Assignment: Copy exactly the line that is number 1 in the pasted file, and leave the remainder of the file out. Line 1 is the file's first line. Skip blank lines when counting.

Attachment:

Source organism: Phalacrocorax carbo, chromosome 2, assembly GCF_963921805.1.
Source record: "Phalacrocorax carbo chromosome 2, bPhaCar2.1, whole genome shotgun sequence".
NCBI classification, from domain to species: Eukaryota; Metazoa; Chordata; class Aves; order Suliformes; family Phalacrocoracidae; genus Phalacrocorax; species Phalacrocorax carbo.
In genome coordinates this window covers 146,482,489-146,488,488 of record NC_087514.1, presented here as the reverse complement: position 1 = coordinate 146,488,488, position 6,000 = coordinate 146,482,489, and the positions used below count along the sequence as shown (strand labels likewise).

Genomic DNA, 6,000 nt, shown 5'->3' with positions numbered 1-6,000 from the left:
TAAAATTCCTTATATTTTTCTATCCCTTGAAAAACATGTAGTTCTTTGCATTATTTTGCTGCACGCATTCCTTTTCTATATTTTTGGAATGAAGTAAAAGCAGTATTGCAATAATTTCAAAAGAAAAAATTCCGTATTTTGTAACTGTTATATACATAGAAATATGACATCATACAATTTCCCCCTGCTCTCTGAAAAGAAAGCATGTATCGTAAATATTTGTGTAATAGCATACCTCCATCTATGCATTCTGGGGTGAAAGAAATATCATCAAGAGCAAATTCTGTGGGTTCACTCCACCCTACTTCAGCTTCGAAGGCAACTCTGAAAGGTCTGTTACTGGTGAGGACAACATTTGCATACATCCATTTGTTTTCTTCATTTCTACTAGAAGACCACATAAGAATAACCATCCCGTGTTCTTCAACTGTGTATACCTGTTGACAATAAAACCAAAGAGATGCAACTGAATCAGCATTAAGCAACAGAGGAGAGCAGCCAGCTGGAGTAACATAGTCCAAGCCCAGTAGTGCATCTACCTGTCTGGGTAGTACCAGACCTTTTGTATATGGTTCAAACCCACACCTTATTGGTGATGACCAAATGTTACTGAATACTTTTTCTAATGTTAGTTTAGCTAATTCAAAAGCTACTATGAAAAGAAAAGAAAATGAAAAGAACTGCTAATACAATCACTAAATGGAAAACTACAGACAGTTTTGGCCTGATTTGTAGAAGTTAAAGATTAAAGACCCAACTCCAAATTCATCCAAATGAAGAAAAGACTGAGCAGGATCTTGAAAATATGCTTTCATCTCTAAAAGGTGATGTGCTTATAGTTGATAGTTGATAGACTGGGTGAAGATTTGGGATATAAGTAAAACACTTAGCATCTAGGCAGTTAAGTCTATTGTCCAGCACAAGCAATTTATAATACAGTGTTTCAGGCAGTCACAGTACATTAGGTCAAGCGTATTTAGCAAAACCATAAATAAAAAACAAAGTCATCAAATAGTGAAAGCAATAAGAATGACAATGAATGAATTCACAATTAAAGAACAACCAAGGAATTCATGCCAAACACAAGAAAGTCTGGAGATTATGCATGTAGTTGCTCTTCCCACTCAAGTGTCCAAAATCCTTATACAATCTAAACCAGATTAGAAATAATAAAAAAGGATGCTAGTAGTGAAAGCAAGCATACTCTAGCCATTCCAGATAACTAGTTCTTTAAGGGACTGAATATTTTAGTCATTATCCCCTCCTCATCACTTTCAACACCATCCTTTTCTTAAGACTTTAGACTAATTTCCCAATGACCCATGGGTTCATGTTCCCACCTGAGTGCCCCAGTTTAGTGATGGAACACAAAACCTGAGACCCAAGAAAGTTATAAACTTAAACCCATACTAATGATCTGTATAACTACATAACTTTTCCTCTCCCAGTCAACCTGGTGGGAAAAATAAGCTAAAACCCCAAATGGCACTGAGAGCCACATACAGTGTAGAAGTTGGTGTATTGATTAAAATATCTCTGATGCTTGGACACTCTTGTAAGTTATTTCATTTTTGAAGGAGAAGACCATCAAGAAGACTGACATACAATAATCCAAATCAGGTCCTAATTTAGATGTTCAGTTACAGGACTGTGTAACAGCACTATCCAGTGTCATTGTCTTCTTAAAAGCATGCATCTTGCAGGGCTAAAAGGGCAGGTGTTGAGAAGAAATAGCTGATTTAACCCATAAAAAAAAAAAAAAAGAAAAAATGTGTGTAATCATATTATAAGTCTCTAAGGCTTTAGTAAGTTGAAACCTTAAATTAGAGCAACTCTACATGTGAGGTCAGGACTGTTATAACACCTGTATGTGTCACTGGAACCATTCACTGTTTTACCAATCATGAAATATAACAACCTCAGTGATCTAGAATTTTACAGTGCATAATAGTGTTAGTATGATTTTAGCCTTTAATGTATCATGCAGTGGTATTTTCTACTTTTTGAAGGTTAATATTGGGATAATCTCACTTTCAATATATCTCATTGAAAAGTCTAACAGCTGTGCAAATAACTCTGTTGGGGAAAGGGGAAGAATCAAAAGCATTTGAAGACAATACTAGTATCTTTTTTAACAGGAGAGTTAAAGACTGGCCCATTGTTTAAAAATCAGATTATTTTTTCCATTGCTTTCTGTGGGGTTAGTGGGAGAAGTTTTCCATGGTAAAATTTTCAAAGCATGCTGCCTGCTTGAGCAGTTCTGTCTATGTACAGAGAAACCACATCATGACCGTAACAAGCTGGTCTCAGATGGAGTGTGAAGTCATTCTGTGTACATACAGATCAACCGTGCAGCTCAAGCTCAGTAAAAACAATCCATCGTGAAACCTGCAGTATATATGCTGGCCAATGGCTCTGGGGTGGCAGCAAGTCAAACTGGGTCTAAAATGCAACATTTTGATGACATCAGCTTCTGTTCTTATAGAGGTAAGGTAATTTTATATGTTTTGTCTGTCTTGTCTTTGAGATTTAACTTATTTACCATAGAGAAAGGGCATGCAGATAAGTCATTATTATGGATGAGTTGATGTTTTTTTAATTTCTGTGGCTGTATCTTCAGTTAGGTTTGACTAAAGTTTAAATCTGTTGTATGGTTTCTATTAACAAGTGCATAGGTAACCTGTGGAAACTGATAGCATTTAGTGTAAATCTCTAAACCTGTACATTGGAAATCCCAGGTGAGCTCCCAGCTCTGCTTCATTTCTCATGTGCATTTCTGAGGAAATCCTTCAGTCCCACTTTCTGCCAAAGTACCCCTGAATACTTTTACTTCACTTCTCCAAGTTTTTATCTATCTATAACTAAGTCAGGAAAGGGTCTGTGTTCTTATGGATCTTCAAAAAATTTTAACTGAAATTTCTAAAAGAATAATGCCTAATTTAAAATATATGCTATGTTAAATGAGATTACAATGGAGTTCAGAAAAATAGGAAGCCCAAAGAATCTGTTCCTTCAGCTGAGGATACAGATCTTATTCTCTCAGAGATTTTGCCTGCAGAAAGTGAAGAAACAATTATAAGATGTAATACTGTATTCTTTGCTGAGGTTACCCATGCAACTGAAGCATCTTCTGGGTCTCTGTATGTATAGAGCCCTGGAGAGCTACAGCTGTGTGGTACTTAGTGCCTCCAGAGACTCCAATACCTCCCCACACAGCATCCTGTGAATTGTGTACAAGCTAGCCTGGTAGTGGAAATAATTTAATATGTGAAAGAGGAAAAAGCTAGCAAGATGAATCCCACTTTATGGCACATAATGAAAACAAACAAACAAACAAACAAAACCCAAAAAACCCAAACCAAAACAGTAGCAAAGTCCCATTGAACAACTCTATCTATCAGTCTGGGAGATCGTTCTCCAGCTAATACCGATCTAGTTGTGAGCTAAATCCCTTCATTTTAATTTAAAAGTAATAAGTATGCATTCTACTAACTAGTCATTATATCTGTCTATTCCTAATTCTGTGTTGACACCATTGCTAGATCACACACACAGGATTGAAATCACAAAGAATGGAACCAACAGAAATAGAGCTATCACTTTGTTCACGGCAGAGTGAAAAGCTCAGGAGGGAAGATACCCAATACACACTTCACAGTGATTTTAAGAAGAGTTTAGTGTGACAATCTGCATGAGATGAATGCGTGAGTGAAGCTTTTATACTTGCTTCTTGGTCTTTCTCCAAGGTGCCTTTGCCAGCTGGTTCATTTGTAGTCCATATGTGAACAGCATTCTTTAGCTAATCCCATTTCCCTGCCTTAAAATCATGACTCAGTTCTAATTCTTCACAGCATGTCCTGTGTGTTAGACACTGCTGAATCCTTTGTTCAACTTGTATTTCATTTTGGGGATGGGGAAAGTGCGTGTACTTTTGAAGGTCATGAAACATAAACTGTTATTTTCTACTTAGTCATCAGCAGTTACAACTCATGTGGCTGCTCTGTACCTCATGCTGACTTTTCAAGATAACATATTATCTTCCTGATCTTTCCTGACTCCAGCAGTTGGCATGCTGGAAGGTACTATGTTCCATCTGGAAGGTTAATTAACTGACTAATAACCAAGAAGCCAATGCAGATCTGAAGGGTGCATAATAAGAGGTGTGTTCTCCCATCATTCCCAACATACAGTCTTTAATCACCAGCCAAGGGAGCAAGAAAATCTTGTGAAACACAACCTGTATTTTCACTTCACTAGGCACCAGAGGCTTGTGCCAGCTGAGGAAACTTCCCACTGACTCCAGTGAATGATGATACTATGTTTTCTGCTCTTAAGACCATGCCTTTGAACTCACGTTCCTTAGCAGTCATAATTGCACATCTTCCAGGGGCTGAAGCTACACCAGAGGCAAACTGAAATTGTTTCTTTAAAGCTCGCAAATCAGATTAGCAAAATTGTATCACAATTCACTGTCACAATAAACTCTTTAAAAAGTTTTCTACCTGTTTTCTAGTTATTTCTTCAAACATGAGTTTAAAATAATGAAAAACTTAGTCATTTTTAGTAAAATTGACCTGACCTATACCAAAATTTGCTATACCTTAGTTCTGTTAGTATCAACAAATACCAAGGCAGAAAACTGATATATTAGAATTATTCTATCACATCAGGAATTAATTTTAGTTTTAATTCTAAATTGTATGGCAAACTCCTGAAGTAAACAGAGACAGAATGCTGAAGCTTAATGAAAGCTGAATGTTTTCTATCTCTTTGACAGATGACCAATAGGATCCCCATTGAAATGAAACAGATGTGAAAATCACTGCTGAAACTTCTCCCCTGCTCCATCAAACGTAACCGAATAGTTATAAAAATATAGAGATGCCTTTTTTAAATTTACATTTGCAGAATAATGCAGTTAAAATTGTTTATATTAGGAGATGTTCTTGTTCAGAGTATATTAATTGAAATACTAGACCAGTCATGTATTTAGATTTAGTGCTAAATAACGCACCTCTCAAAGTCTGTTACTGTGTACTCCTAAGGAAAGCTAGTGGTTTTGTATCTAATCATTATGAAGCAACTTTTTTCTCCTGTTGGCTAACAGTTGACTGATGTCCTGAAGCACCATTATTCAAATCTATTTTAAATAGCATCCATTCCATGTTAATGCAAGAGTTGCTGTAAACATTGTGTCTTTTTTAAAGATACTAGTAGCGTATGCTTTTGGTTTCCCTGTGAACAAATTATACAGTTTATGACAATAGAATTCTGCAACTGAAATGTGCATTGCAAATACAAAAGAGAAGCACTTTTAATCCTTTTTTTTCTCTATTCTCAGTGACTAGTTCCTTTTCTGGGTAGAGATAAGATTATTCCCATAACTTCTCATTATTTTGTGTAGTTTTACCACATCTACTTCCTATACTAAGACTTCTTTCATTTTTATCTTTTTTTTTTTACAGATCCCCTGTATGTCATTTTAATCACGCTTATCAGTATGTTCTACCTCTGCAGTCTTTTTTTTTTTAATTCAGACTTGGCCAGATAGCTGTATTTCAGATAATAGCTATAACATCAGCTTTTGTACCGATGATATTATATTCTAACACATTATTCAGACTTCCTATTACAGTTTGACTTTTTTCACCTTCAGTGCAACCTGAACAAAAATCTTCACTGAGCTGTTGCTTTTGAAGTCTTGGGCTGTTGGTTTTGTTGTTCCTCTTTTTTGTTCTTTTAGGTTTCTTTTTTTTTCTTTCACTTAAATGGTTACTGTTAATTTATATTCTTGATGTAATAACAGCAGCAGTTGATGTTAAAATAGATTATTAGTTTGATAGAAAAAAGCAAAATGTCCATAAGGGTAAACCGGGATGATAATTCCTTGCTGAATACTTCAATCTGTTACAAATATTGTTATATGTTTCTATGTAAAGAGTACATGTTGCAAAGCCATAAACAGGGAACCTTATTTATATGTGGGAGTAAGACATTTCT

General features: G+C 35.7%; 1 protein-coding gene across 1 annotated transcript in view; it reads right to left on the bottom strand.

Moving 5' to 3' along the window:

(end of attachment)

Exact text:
Source organism: Phalacrocorax carbo, chromosome 2, assembly GCF_963921805.1.